Unity x IronSource: a smart deal, or “two drunks holding each other up”?


Let’s forget the “fucking idiots” saga for a moment and get down to business: what are analysts and industry watchers saying about the Unity and IronSource deal?

There’s cautious optimism for some, but also some concerning detail being pulled out of the announcement – particularly if you work at IronSource.

“This is the epitome of two drunks holding each other up,” says Gossamer Consulting’s Eric Kress on the Deconstructor of Fun podcast. Kress paints a bleak picture for Unity/IronSource as Apple’s ATT policies continue to make life difficult for mobile game companies.

He describes the combined companies’ target of $1bn profit by fiscal 2025 as “impossible” to achieve, and also predicts that the $300m both companies foresee in synergies simply means $300m off the wage bill. Most of those layoffs will come from the IronSource side of the new company, says Kress.

“This is actually going to be a disaster,” says Kress. “And I am so sorry that all these people at IronSource are going to lose their jobs – $300 million of synergies? Do you know how many fucking people that is? That’s insane,” he says. 

“Given all these challenges ahead, they’re probably in some ways better off together in this ‘two drunks holding each other up’ kind of idea – it’s better than them falling on their ass individually, right? Unity obviously gets more scale, they get more engineers, it helps them tackle this almost impossible situation created by Apple.”

Unity’s stock price peaked at $201 back in November 2021, but now finds itself trading around $33.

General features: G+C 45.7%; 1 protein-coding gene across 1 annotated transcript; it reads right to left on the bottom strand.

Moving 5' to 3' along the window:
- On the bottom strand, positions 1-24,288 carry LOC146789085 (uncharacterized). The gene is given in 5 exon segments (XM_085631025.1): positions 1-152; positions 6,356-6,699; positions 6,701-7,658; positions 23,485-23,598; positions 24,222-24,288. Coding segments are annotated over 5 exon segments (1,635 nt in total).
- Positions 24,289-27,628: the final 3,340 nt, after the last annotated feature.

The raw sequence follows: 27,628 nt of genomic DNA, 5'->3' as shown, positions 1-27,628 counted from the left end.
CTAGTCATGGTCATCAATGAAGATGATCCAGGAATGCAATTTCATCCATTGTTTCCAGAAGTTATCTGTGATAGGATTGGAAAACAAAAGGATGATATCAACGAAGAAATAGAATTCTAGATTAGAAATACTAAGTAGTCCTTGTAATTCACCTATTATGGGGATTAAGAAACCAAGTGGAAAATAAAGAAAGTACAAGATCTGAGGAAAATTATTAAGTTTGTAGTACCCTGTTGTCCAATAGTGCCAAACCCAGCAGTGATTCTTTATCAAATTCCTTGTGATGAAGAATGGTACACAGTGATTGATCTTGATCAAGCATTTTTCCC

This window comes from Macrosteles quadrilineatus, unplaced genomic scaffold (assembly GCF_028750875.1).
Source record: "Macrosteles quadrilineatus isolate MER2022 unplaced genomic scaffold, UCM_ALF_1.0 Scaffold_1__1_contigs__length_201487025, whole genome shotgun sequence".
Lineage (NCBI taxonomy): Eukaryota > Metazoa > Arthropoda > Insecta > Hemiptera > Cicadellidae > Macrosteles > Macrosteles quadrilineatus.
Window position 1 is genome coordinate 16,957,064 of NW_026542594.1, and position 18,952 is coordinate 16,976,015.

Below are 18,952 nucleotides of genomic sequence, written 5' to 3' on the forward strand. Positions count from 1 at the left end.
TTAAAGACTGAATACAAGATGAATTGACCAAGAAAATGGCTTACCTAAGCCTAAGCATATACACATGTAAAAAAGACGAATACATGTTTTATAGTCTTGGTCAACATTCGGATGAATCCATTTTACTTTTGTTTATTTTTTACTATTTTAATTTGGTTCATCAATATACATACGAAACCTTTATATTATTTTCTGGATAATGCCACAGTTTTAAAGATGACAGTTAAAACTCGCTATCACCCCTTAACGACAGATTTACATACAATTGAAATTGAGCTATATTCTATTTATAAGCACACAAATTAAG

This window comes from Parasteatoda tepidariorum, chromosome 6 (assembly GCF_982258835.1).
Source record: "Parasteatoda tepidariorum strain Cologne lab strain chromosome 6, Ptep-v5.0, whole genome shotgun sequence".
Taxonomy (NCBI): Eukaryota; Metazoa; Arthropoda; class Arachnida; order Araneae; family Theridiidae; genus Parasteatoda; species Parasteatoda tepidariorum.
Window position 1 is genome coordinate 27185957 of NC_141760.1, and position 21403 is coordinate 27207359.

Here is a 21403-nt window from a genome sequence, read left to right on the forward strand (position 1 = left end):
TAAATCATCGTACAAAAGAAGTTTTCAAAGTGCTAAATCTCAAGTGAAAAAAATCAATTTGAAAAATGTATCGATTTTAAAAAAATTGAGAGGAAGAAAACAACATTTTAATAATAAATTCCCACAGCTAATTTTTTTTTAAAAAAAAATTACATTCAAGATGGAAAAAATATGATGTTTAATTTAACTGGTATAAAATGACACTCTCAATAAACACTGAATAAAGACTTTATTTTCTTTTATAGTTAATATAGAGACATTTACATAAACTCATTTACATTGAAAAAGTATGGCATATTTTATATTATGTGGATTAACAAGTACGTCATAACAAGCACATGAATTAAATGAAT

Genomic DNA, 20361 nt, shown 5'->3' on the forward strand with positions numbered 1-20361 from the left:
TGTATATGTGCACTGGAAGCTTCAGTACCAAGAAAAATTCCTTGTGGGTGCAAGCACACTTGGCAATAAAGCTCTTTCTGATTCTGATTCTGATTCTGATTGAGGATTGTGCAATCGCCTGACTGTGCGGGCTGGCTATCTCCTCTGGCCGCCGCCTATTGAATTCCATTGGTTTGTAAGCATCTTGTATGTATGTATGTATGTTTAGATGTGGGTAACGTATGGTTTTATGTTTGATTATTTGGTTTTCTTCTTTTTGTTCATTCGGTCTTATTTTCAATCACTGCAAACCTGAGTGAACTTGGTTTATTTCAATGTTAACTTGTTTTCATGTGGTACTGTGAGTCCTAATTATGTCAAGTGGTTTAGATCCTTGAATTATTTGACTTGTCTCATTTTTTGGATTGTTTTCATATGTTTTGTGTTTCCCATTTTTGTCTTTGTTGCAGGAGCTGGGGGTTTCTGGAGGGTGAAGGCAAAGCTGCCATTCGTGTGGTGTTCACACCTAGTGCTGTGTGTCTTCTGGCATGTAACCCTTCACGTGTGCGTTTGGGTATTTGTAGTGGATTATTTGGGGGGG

Over on Mobile Dev Memo, Eric Seufert is rather more positive, suggesting that the merger will “produce a whole that is greater than the sum of its parts”. The merged company could add value for mobile game developers through enhanced live ops support and monetisation efficiency, he says.

This deal also shows Unity focusing on profitability again after paying $1.65bn for graphics and VFX firm Weta Digital. Seufert says that the Weta buy “supports a high-minded vision of Unity becoming a metaverse engine or cinematic production tool but ignores the more pedestrian, immediate needs of mobile game developers and advertisers,” he says.

“IronSource, by contrast, has executed a spate of more directly relevant acquisitions [Tapjoy, Luna Labs, Soomla] that integrate seamlessly within its existing feature set.”

IronSource’s stock has also had a rocky ride, peaking at $12 in September and November before dropping to just $2 before the Unity deal was announced. It’s now over $3.

Over at Barron’s, Tae Kim is also pretty lukewarm on Unity’s strategy, and, like Seufert, picks out the Weta Digital deal as a sign that Unity had lost its way.

“So far, Unity has offered little evidence to show that the Weta deal is paying off,” says Kim. “So it isn’t a surprise that investors are skeptical about Unity’s latest billion-dollar-plus deal and whether it can properly integrate the companies.”

Kim also questions Unity CEO Riccitiello’s record on acquisitions during his time at EA, citing big-money moves for The9, Playfish, PopCap and Pandemic, all of which had mixed results.

“Riccitiello made numerous deals during his tenure there that didn’t work out,” says Kim. “EA’s stock also fell by more than 60% during his time as CEO.”

Unity CEO John Riccitiello’s track record on acquisitions is under the microscope. Photo: David Paul Morris/Bloomberg

And let’s leave the final word to the folks at Naavik, who conclude their analysis thus:

“The merger solidifies both companies’ leading positions on iOS in the post-IDFA world. In theory, Unity and IronSource can create a single platform, which will combine best practices, and improve the user experience and campaigns’ efficiency.”

“However, both companies are currently relying on Apple fingerprinting – if Apple shuts it down, this might turn out to be a big obstacle (which they’re likely hedging against). Considering also that there is a decent risk of described synergies not working at all, the deal might at the very least be a solid way to optimise the costs, combine the strengths, and survive the upcoming economic turmoil.”

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